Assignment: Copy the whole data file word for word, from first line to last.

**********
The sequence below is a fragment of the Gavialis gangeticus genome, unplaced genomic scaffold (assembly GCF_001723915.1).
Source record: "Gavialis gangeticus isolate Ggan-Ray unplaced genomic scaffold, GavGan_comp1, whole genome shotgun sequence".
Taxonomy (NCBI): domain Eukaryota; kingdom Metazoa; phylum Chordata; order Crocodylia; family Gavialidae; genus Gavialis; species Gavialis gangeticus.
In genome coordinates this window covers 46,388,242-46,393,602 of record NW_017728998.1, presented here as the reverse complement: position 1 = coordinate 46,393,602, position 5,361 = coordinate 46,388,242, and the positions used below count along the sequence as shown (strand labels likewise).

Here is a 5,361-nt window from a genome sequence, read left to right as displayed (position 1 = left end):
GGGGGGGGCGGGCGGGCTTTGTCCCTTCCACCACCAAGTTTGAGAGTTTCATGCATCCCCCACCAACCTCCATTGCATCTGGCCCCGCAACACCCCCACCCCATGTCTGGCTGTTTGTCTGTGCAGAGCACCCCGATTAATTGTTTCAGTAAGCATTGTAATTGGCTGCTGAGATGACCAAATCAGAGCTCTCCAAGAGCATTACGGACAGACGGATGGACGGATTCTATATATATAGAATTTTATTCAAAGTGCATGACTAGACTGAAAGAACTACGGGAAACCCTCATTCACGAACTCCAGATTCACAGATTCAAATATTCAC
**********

The sequence below is a fragment of the Gavialis gangeticus genome, unplaced genomic scaffold (assembly GCF_001723915.1).
Source record: "Gavialis gangeticus isolate Ggan-Ray unplaced genomic scaffold, GavGan_comp1, whole genome shotgun sequence".
Taxonomy (NCBI): domain Eukaryota; kingdom Metazoa; phylum Chordata; order Crocodylia; family Gavialidae; genus Gavialis; species Gavialis gangeticus.
In genome coordinates this window covers 46,388,242-46,393,602 of record NW_017728998.1, presented here as the reverse complement: position 1 = coordinate 46,393,602, position 5,361 = coordinate 46,388,242, and the positions used below count along the sequence as shown (strand labels likewise).

Here is a 5,361-nt window from a genome sequence, read left to right as displayed (position 1 = left end):
GGGGGGGGCGGGCGGGCTTTGTCCCTTCCACCACCAAGTTTGAGAGTTTCATGCATCCCCCACCAACCTCCATTGCATCTGGCCCCGCAACACCCCCACCCCATGTCTGGCTGTTTGTCTGTGCAGAGCACCCCGATTAATTGTTTCAGTAAGCATTGTAATTGGCTGCTGAGATGACCAAATCAGAGCTCTCCAAGAGCATTACGGACAGACGGATGGACGGATTCTATATATATAGAATTTTATTCAAAGTGCATGACTAGACTGAAAGAACTACGGGAAACCCTCATTCACGAACTCCAGATTCACAGATTCAAATATTCAC